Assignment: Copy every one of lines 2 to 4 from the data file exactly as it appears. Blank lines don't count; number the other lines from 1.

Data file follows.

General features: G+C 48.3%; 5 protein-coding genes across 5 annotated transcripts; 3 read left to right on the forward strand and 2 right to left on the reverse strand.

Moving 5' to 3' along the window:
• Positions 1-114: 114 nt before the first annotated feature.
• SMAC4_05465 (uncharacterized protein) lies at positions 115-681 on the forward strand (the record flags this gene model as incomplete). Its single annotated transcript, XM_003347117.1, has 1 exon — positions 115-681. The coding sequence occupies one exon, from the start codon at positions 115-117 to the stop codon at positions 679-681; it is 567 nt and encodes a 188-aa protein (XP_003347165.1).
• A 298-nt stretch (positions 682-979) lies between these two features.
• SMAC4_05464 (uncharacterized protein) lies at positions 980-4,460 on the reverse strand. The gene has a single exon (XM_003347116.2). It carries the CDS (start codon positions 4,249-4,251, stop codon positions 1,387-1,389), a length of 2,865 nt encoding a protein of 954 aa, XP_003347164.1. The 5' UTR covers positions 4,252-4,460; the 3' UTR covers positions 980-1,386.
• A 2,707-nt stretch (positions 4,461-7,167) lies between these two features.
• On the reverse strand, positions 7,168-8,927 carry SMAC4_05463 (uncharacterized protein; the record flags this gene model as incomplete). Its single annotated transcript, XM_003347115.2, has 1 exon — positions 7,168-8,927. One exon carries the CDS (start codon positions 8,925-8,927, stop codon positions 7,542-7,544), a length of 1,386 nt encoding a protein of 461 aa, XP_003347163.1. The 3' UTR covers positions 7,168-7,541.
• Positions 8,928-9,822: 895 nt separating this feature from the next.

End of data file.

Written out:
Moving 5' to 3' along the window:
• Positions 1-114: 114 nt before the first annotated feature.
• SMAC4_05465 (uncharacterized protein) lies at positions 115-681 on the forward strand (the record flags this gene model as incomplete). Its single annotated transcript, XM_003347117.1, has 1 exon — positions 115-681. The coding sequence occupies one exon, from the start codon at positions 115-117 to the stop codon at positions 679-681; it is 567 nt and encodes a 188-aa protein (XP_003347165.1).